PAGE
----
Leadership is not a position or title within an organization. It is an attitude.
You’ve seen the internet meme’s about the difference between leadership and management. There is a difference and while not everyone is going to be in top management, everyone can (and should) be a leader.
As a reliability professional, you are conveniently looked to for leadership. You are expected to use your knowledge and skill to solve problems. To help teams solve problems. To improve the reliability performance of your system and across your industry. Continue reading
Little Compromises and Future Costs
In a recent Seth Godin blog, Counting beans he talks about the eventual costs of little compromises. The immediate benefit may be celebration worthy, yet
But overlooked are the unknown costs over time, the erosion in brand, the loss in quality, the subtraction from something that took years to add up.
This certainly applies to reliability as well. Deferring maintenance just one more month, addressing one more software bug can be done after shipping, and similar small shifts erode reliability of your system. Continue reading
In a customer’s mind, the product works or it doesn’t. If it doesn’t work as expected it has failed. This may or may not be a reliability problem.
A customer or someone using your product brings a set of expectations to the experience. The range of expectations may range from very little to very high functional, value production, and durability.
Failures are defined by customers. Continue reading
Use / Environmental profiles
Did you know that hot air doesn’t rise when there is no or very little gravity?
The electronics used to steer an oil exploration drill head 5 miles deep in the earth experiences 200°C sulfuric acid immersion along with continuous 50,000G shocks.
I used to think the environment under the hood a car was difficult. Continue reading
The term variance is a statistical concept related to the spread or dispersion of a set of data. Second to the mean, it a common value we may calculate.
We find standard deviation easier to understand and use (it uses the same units as the data) whereas variance uses the units squared.
We use variance in quite a few different ways. Let’s review just a few. Continue reading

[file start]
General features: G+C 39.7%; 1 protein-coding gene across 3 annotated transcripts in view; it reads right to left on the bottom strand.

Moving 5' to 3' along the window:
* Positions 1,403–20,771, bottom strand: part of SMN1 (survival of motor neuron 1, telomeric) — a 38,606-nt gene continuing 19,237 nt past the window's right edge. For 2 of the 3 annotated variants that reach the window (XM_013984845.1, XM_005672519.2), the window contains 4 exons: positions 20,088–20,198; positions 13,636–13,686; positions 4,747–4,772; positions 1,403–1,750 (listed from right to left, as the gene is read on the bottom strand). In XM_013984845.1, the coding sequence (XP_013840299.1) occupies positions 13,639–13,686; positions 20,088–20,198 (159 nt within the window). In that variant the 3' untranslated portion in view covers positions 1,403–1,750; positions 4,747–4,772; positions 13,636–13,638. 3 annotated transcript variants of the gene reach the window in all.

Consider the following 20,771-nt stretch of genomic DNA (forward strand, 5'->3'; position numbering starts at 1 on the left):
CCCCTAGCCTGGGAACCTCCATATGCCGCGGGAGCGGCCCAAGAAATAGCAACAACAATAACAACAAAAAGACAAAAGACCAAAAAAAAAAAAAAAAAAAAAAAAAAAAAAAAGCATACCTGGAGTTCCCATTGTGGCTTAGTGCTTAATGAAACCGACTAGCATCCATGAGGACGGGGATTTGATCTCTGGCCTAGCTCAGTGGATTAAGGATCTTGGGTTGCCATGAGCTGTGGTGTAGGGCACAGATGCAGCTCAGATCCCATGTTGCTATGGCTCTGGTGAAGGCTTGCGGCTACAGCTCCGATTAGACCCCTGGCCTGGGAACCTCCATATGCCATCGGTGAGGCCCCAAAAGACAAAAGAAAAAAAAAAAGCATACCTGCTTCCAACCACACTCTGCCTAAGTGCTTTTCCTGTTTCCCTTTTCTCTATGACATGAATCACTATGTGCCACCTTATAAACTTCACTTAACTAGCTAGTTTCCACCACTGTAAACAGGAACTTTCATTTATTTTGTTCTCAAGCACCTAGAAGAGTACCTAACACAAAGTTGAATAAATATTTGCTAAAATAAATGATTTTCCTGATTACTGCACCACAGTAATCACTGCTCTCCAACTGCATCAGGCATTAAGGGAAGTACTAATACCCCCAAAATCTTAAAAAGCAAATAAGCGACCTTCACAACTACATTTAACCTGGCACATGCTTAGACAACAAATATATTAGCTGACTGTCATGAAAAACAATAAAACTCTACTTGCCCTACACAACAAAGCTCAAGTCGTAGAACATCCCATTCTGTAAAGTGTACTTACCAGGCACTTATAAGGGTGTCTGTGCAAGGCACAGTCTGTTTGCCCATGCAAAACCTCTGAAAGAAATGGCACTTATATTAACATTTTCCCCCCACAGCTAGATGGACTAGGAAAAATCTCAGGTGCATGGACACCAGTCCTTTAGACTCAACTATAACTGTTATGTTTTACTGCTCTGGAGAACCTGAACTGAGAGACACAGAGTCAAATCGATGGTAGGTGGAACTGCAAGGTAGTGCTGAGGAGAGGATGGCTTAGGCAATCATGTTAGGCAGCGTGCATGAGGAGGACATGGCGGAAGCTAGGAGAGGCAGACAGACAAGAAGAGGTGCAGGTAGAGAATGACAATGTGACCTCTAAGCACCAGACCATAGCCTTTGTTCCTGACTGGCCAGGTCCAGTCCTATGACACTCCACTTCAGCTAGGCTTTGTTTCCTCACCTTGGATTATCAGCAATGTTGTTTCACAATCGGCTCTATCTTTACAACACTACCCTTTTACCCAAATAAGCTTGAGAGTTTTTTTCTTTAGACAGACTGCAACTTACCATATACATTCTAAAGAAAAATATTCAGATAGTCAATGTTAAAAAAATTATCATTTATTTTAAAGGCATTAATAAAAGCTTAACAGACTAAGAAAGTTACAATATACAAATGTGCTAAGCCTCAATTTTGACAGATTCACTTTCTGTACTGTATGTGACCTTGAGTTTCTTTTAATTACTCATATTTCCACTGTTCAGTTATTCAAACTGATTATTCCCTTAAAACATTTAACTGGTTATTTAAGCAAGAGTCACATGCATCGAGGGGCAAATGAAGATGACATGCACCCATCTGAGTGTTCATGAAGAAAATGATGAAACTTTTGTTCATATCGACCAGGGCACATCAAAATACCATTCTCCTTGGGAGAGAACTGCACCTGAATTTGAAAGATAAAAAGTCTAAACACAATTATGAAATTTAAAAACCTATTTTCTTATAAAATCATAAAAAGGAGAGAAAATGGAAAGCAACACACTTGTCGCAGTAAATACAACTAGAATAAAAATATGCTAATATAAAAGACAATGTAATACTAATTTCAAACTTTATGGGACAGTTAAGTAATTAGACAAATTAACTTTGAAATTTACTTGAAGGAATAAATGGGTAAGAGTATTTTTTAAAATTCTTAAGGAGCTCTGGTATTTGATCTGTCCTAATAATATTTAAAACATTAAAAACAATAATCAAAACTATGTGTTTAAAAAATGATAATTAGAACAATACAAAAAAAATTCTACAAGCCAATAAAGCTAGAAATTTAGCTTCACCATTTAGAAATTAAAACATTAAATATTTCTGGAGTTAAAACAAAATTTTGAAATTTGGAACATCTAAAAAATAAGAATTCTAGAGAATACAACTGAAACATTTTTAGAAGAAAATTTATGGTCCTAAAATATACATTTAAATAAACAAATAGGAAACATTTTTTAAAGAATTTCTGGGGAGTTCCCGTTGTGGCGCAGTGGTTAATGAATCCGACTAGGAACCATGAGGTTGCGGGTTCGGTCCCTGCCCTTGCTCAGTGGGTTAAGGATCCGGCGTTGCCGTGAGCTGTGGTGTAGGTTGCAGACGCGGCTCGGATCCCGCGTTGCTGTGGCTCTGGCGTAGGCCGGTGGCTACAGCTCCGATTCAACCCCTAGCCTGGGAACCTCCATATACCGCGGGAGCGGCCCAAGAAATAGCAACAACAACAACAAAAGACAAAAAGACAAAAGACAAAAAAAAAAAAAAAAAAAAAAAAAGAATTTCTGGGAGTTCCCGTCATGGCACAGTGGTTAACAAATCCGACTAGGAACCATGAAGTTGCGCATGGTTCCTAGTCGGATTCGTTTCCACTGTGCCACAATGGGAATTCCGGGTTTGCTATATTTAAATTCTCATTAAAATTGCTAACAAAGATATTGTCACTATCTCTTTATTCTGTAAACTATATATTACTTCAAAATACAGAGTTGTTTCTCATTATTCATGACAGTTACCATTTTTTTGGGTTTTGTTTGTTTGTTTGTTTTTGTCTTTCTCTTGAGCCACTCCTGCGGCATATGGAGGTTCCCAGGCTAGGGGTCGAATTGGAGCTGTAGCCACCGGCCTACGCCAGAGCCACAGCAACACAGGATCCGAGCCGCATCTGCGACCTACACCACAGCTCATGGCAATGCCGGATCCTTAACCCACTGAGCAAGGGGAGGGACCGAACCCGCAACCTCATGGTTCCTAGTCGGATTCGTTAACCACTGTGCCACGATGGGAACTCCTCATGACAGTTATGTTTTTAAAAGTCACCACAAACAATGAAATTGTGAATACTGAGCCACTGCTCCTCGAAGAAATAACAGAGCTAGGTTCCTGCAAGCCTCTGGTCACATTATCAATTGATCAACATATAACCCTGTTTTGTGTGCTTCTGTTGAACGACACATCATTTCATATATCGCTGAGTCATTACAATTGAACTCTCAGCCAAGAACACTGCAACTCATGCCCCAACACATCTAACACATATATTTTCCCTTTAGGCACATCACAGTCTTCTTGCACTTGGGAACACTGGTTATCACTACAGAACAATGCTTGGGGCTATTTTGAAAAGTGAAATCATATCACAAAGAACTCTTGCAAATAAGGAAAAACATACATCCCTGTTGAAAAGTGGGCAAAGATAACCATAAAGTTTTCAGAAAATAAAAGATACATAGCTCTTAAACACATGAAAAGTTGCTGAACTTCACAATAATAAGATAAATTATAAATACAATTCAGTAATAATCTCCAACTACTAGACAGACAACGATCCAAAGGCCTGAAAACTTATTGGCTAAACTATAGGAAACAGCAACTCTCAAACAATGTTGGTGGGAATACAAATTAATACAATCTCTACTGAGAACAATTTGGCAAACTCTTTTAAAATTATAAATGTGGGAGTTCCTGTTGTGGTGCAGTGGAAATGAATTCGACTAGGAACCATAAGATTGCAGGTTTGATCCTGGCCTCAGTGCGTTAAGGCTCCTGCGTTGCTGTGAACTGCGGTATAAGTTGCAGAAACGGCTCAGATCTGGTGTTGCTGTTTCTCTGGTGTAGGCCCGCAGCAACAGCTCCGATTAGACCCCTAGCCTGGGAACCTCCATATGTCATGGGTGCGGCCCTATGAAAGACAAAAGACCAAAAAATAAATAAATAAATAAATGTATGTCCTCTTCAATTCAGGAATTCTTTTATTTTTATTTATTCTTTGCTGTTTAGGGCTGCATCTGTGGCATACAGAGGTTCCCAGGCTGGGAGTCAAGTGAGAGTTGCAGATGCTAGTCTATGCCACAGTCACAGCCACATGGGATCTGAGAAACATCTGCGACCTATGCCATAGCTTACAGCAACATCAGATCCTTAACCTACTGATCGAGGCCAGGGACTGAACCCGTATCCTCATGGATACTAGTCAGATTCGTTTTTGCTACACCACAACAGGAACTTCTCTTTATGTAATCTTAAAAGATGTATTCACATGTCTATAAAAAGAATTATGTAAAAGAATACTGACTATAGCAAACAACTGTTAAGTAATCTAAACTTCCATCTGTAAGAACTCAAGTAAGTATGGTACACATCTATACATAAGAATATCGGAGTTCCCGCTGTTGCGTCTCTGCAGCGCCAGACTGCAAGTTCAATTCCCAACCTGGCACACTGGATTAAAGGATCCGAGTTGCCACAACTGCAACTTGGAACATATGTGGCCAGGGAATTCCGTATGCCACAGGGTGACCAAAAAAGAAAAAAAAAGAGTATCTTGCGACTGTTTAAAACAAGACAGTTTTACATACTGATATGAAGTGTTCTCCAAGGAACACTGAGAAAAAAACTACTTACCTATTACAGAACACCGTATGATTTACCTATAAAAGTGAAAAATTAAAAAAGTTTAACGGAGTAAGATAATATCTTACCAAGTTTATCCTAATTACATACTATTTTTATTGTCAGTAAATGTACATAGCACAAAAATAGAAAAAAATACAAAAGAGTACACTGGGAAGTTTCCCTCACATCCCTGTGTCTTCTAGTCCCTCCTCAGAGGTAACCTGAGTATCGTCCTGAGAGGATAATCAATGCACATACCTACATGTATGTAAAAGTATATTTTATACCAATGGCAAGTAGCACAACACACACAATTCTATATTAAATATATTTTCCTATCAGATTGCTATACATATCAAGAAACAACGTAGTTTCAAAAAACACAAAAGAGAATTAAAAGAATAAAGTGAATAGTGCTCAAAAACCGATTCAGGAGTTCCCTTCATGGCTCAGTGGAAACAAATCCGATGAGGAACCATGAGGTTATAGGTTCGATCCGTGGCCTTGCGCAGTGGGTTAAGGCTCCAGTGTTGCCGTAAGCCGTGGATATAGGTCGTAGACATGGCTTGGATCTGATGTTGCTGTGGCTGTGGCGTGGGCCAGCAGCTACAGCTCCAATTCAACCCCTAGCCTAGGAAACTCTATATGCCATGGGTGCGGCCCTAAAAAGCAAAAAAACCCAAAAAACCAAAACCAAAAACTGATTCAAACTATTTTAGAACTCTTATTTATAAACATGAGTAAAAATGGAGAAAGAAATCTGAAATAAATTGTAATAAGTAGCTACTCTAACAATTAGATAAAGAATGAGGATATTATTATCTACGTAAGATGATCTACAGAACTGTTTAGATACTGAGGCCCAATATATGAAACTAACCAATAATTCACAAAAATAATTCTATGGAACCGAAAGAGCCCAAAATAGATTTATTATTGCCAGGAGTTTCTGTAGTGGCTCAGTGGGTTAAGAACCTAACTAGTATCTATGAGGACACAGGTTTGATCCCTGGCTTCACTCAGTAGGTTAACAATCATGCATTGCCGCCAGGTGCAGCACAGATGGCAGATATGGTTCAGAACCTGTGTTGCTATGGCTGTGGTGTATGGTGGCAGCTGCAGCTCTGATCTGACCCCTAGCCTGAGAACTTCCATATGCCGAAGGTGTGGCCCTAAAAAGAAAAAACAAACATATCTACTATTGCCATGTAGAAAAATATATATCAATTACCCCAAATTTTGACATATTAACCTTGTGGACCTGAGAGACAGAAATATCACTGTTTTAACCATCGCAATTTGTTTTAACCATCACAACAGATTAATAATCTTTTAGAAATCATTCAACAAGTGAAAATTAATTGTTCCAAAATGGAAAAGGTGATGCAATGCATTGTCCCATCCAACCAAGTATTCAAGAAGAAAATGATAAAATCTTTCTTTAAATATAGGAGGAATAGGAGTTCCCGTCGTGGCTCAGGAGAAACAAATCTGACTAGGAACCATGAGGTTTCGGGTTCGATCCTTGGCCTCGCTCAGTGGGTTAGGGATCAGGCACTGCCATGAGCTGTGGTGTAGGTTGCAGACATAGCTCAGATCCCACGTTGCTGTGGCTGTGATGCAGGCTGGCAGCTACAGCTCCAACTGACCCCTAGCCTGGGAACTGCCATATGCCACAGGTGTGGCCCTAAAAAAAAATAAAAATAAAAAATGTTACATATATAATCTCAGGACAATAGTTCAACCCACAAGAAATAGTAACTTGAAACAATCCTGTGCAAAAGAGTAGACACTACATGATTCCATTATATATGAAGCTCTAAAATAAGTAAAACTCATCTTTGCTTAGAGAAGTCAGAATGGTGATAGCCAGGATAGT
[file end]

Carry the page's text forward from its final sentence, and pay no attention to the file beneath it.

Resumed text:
A Bloomberg articles details the Takata airbag recall series of events. The line that caught my attention is:
…company documents suggesting that Takata executives discounted concerns from their own employees and hid the potential danger… Continue reading
The data analysis course professor tended to focus on the practical application of statistics.
Avoiding statistical theory was fine with me. Learning statistics for me was on how to solve problems, optimize designs, and understanding data. Continue reading
Sigma, σ, is the Greek character we use to represent standard deviation. 6 σ represents the spread of data about the mean. For data with a normal distribution 6 σ includes 99.7% of the data.
The 6 σ design approach incorporates knowledge of the variation that will occur within the design such that the design has is unlikely to fail. Continue reading
There are many internal & external pressures on our operations. Many we don’t even think about, or are even aware of. These pressures greatly influence our ability to be profitable, and therefore sustainable. Being aware of these pressures & barriers will allow us to head them off and ensure our profitability. Continue reading
If you buy more than one of an item used in your product, you will have to deal with variability. In general, the variability from part to part is minimal and expected. Occasionally, the variability is large and causes reliability problems.
According to O’Connor and Kleyner, “The main cause of production-induced unreliability, as well as rework and scrap, is the variability inherent in production processes.” O’Connor, Patrick D. T. and Andre Kleyner. 2012. Practical Reliability Engineering. Chicester: John Wiley and Sons. Web. Continue reading
Warranty is a part of doing business. Warranty management is not just the terms listed on the box.
Understanding the entire warranty process, along with your options, permits you to manage your warranty, rather than the other way around.
This is a short overview. Pieces of a warranty program occur well before the first product ships and may affect the company bottom line for years after you ship your last product. Brand promise, marketing, finance, customer service are not common areas for a reliability engineer. Yet, the impact of product failures tends to dominant warranty expenses. Therefore understanding the many elements around warranty management is essential for any reliability engineer. Continue reading